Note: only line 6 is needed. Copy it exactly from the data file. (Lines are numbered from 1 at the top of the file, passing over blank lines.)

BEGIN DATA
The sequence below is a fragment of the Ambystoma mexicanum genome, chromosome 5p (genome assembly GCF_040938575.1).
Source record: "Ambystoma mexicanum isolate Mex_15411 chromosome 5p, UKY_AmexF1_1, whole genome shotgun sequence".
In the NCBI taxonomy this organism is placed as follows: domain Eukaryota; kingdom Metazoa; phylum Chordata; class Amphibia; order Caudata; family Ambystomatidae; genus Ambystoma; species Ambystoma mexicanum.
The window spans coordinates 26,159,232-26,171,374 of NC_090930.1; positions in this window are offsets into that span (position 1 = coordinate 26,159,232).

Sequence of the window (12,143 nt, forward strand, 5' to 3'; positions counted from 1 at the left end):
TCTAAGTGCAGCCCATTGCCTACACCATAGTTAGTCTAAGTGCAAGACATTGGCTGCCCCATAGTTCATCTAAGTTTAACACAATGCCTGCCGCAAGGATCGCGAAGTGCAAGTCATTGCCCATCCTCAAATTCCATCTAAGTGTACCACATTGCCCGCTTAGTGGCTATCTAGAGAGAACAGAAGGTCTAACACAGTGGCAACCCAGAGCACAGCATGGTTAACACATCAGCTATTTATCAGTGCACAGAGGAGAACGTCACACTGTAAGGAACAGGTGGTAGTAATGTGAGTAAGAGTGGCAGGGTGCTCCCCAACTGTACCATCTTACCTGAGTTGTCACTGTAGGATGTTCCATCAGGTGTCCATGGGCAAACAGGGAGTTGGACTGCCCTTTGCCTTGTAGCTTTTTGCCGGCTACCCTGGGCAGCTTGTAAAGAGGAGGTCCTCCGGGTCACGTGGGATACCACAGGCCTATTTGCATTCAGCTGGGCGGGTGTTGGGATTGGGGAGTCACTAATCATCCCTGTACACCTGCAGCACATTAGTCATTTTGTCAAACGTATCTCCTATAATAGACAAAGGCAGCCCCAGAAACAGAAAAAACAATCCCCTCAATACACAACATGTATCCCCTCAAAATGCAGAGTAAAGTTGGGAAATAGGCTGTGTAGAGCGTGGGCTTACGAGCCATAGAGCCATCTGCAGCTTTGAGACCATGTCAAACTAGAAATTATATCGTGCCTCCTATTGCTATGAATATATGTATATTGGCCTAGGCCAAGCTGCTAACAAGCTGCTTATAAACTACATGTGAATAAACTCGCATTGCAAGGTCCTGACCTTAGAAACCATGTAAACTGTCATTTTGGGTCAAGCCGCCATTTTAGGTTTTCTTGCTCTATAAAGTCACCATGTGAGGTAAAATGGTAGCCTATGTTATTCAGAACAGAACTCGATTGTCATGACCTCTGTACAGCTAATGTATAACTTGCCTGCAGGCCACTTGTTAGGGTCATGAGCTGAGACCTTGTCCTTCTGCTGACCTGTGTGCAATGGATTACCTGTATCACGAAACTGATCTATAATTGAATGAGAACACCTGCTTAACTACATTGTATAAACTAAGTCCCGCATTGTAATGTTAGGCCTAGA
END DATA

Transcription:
TCTAAGTGCAGCCCATTGCCTACACCATAGTTAGTCTAAGTGCAAGACATTGGCTGCCCCATAGTTCATCTAAGTTTAACACAATGCCTGCCGCAAGGATCGCGAAGTGCAAGTCATTGCCCATCCTCAAATTCCATCTAAGTGTACCACATTGCCCGCTTAGTGGCTATCTAGAGAGAACAGAAGGTCTAACACAGTGGCAACCCAGAGCACAGCATGGTTAACACATCAGCTATTTATCAGTGCACAGAGGAGAACGTCACACTGTAAGGAACAGGTGGTAGTAATGTGAGTAAGAGTGGCAGGGTGCTCCCCAACTGTACCATCTTACCTGAGTTGTCACTGTAGGATGTTCCATCAGGTGTCCATGGGCAAACAGGGAGTTGGACTGCCCTTTGCCTTGTAGCTTTTTGCCGGCTACCCTGGGCAGCTTGTAAAGAGGAGGTCCTCCGGGTCACGTGGGATACCACAGGCCTATTTGCATTCAGCTGGGCGGGTGTTGGGATTGGGGAGTCACTAATCATCCCTGTACACCTGCAGCACATTAGTCATTTTGTCAAACGTATCTCCTATAATAGACAAAGGCAGCCCCAGAAACAGAAAAAACAATCCCCTCAATACACAACATGTATCCCCTCAAAATGCAGAGTAAAGTTGGGAAATAGGCTGTGTAGAGCGTGGGCTTACGAGCCATAGAGCCATCTGCAGCTTTGAGACCATGTCAAACTAGAAATTATATCGTGCCTCCTATTGCTATGAATATATGTATATTGGCCTAGGCCAAGCTGCTAACAAGCTGCTTATAAACTACATGTGAATAAACTCGCATTGCAAGGTCCTGACCTTAGAAACCATGTAAACTGTCATTTTGGGTCAAGCCGCCATTTTAGGTTTTCTTGCTCTATAAAGTCACCATGTGAGGTAAAATGGTAGCCTATGTTATTCAGAACAGAACTCGATTGTCATGACCTCTGTACAGCTAATGTATAACTTGCCTGCAGGCCACTTGTTAGGGTCATGAGCTGAGACCTTGTCCTTCTGCTGACCTGTGTGCAATGGATTACCTGTATCACGAAACTGATCTATAATTGAATGAGAACACCTGCTTAACTACATTGTATAAACTAAGTCCCGCATTGTAATGTTAGGCCTAGA